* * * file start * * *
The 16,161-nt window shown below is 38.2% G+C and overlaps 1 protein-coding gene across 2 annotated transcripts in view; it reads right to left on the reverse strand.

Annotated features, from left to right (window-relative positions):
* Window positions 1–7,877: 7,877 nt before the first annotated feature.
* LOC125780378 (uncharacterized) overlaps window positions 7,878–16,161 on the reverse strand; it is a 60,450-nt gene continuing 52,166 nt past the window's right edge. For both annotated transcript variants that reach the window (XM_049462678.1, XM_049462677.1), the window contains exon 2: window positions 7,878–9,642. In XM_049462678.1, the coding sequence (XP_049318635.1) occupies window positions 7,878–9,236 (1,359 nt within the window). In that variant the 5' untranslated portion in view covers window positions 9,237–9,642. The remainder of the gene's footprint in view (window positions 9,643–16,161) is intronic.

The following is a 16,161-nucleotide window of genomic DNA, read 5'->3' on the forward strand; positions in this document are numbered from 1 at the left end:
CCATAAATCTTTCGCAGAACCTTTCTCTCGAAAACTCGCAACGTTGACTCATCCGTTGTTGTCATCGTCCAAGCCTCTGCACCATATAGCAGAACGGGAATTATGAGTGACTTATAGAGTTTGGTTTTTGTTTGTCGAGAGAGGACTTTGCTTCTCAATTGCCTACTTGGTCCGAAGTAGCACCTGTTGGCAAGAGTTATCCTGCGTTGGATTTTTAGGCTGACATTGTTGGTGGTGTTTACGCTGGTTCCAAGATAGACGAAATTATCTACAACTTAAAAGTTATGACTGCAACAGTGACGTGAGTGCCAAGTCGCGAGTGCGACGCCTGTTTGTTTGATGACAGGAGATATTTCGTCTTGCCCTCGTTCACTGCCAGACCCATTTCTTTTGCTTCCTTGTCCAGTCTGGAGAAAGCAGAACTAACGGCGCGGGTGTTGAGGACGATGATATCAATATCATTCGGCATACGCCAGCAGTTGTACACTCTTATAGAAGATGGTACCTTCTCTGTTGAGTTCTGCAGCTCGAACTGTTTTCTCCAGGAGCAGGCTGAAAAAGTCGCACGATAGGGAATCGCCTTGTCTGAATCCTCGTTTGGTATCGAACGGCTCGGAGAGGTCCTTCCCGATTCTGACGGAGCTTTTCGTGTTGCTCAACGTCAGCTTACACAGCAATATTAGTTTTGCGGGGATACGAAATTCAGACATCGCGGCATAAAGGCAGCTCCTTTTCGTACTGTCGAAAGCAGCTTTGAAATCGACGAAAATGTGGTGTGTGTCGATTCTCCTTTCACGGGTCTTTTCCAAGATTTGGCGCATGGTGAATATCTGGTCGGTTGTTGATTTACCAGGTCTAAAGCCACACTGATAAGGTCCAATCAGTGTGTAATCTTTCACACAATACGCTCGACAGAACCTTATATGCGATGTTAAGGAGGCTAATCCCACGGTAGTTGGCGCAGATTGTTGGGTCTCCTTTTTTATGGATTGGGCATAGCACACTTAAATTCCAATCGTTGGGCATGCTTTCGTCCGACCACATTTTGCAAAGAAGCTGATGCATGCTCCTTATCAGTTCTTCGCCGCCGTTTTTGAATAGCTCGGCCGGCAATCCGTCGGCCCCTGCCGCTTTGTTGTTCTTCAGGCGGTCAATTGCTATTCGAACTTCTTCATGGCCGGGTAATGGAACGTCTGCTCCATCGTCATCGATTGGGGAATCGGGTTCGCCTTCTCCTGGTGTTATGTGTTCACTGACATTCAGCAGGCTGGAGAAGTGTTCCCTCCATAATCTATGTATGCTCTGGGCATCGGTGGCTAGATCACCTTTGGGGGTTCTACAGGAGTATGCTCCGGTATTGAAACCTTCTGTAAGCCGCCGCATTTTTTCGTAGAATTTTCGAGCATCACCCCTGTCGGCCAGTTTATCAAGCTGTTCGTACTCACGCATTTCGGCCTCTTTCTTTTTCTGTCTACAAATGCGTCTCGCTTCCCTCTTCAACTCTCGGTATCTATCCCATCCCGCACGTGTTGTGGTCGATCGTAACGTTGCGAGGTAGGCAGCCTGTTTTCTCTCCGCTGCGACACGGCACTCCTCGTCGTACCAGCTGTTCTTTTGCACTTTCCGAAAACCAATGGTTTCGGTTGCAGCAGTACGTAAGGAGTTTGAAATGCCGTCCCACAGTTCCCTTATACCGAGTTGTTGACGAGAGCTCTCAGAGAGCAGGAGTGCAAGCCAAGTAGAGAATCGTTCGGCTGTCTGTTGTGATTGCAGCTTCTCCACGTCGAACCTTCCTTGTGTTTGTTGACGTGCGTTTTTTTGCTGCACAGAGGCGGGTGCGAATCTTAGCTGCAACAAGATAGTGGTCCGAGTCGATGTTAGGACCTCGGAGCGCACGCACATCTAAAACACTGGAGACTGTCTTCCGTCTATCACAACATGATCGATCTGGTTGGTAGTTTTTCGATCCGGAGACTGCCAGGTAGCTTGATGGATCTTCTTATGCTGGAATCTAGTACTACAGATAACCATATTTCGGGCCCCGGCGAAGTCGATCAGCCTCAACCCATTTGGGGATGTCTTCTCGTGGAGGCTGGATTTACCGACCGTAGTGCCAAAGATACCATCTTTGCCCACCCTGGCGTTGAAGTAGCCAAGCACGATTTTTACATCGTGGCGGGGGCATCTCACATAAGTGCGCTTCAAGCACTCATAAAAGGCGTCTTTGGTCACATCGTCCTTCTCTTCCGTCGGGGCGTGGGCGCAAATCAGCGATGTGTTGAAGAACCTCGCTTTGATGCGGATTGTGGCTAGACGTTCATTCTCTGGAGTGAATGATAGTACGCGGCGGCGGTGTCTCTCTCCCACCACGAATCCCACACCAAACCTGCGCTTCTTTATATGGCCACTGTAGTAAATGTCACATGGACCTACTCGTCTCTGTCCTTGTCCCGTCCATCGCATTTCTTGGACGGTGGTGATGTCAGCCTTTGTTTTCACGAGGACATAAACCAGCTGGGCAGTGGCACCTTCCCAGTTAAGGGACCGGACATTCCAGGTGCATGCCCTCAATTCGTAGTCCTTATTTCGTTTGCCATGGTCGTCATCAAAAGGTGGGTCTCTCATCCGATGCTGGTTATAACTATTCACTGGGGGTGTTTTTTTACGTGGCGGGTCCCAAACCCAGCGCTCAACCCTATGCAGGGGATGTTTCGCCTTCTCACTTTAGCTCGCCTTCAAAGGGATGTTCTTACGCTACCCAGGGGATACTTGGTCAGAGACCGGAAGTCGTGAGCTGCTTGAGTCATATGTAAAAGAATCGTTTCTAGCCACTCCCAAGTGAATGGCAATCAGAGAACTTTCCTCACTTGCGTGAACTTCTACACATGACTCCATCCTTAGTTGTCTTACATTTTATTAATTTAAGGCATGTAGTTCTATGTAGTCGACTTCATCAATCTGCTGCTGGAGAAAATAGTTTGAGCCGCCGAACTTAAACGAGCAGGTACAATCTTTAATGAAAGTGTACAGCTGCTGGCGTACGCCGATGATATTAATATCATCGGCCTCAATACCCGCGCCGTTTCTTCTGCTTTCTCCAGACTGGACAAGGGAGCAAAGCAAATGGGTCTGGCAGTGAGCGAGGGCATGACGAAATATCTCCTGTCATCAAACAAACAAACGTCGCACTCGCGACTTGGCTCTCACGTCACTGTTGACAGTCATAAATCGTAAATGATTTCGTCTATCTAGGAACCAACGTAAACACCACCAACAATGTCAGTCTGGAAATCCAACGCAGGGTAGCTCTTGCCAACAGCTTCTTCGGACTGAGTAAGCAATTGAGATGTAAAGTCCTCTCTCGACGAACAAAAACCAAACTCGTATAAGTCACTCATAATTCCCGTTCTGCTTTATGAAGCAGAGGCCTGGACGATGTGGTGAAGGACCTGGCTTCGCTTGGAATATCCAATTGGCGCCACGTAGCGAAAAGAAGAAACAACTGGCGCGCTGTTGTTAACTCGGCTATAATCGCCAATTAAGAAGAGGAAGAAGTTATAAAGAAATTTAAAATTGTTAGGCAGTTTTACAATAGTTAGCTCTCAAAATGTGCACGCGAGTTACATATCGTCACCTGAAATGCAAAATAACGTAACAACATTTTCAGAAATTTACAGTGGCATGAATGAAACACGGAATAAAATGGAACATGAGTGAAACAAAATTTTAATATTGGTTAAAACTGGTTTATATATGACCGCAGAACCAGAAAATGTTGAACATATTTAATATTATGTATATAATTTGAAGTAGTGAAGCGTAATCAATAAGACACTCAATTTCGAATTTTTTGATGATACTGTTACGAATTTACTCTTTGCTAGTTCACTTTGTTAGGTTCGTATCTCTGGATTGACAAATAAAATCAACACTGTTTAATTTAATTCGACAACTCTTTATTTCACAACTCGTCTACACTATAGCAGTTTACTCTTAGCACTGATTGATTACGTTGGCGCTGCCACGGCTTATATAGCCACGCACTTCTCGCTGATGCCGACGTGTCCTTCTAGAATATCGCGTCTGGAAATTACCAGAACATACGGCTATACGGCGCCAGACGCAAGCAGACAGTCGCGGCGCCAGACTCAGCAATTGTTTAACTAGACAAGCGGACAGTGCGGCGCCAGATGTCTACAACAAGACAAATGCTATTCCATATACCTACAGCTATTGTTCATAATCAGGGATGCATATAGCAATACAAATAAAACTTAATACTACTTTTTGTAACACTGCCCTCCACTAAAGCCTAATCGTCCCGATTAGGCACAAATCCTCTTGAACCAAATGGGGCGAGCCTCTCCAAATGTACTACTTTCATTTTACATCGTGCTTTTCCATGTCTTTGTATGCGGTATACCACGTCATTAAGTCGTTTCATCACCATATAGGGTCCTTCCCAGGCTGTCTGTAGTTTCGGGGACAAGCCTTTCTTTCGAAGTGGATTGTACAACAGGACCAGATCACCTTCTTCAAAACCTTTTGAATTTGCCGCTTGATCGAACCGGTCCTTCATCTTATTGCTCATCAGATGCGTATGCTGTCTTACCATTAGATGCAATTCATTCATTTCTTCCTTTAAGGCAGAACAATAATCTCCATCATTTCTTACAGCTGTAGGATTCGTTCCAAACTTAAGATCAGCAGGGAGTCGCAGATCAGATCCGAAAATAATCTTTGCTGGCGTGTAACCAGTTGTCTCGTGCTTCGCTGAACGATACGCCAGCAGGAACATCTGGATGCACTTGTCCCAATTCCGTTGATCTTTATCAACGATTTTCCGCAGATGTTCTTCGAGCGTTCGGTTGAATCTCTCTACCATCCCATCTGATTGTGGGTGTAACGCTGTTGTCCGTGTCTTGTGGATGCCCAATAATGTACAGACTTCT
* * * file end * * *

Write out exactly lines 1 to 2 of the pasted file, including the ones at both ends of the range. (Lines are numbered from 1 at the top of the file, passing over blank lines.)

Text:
The 16,161-nt window shown below is 38.2% G+C and overlaps 1 protein-coding gene across 2 annotated transcripts in view; it reads right to left on the reverse strand.

Annotated features, from left to right (window-relative positions):